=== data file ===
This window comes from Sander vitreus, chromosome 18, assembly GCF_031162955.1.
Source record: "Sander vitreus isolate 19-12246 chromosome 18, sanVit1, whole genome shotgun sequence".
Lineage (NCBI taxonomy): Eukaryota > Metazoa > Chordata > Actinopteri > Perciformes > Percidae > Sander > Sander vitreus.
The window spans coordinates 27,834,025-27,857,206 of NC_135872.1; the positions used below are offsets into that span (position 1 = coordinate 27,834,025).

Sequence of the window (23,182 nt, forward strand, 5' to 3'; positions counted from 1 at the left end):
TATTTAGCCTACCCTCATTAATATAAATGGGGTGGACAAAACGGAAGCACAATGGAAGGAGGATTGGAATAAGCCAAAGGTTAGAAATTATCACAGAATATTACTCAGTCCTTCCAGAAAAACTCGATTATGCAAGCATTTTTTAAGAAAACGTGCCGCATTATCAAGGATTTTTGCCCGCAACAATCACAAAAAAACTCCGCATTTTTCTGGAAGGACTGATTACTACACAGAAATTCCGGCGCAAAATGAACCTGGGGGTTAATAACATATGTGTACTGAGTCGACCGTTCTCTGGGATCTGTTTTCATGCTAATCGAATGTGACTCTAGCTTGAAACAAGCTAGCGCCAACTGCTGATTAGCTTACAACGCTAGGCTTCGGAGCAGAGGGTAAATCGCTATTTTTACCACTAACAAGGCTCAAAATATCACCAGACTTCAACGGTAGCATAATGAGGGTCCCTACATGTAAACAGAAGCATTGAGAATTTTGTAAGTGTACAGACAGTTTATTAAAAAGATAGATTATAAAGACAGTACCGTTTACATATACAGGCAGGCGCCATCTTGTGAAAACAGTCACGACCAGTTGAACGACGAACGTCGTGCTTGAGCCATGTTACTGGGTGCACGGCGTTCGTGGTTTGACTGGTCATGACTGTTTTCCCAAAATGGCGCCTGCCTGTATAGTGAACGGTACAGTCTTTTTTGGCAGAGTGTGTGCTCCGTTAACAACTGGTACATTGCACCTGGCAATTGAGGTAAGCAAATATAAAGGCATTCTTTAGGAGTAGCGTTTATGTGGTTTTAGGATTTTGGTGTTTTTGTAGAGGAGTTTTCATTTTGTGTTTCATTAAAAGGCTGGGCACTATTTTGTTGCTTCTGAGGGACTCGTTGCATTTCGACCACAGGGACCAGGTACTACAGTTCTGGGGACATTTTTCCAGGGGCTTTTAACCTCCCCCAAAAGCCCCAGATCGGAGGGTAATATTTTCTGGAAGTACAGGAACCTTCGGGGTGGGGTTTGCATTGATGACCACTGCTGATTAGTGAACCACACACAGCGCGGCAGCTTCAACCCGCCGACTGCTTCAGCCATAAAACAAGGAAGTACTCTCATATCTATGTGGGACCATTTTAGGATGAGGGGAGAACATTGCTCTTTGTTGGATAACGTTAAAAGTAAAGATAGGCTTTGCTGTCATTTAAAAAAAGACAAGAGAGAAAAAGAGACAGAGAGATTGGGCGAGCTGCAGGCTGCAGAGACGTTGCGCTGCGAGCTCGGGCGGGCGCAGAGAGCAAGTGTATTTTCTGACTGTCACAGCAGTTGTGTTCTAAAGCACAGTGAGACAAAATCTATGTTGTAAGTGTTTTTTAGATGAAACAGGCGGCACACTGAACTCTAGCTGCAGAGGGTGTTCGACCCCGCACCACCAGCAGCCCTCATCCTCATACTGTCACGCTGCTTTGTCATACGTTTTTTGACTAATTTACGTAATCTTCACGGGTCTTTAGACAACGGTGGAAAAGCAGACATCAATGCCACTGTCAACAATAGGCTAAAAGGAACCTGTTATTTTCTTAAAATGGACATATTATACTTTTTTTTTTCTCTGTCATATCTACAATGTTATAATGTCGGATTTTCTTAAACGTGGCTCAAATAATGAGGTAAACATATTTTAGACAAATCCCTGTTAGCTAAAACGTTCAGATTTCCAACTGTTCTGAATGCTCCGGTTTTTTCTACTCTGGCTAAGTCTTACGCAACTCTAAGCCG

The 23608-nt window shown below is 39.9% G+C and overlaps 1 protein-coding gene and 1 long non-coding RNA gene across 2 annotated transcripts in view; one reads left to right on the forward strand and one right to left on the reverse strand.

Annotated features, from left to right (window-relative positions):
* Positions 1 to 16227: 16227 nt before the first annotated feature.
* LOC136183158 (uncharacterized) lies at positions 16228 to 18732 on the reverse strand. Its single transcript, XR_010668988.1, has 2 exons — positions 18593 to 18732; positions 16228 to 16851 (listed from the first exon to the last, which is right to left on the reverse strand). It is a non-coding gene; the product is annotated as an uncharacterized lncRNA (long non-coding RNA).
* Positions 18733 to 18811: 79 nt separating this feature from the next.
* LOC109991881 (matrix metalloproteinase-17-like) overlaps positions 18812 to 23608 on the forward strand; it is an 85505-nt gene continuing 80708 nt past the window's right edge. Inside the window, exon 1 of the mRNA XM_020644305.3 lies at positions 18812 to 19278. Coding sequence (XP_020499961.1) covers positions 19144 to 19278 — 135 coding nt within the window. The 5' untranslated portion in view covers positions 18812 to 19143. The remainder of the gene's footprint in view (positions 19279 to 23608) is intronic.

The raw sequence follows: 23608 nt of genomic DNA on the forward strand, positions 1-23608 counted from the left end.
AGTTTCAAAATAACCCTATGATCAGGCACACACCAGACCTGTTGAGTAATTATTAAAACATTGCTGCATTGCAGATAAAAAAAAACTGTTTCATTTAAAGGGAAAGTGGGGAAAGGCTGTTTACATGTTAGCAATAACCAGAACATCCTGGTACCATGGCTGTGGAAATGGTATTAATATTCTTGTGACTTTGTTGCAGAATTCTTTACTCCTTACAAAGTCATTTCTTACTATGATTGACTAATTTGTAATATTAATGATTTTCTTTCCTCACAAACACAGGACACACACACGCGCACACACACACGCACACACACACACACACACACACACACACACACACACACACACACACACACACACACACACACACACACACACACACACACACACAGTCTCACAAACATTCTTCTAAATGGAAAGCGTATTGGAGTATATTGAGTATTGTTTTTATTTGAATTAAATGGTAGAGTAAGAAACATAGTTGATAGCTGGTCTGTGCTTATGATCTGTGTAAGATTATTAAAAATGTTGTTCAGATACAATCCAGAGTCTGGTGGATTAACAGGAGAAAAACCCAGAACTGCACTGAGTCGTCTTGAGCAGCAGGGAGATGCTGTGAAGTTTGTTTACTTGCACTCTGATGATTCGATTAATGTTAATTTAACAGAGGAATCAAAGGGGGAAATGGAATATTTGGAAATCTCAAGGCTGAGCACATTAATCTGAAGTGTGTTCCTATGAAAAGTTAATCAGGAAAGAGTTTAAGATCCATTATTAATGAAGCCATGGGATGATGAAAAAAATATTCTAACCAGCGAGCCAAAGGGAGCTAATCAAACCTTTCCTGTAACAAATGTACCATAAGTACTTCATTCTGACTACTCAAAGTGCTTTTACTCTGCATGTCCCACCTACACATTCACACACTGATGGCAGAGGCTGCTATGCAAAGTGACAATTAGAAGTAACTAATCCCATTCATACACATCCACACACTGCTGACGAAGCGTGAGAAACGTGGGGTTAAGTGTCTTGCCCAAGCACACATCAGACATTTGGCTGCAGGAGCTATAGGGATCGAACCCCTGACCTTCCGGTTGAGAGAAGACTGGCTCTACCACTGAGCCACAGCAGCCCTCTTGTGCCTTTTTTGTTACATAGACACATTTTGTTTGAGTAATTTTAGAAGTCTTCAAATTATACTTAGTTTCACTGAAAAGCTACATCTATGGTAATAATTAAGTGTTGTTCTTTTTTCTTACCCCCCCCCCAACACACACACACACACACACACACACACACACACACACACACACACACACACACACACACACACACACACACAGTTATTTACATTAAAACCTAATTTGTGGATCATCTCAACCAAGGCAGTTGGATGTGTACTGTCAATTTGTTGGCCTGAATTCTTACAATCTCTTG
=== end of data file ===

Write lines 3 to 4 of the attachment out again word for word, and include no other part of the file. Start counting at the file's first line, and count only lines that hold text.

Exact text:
Lineage (NCBI taxonomy): Eukaryota > Metazoa > Chordata > Actinopteri > Perciformes > Percidae > Sander > Sander vitreus.
The window spans coordinates 27,834,025-27,857,206 of NC_135872.1; the positions used below are offsets into that span (position 1 = coordinate 27,834,025).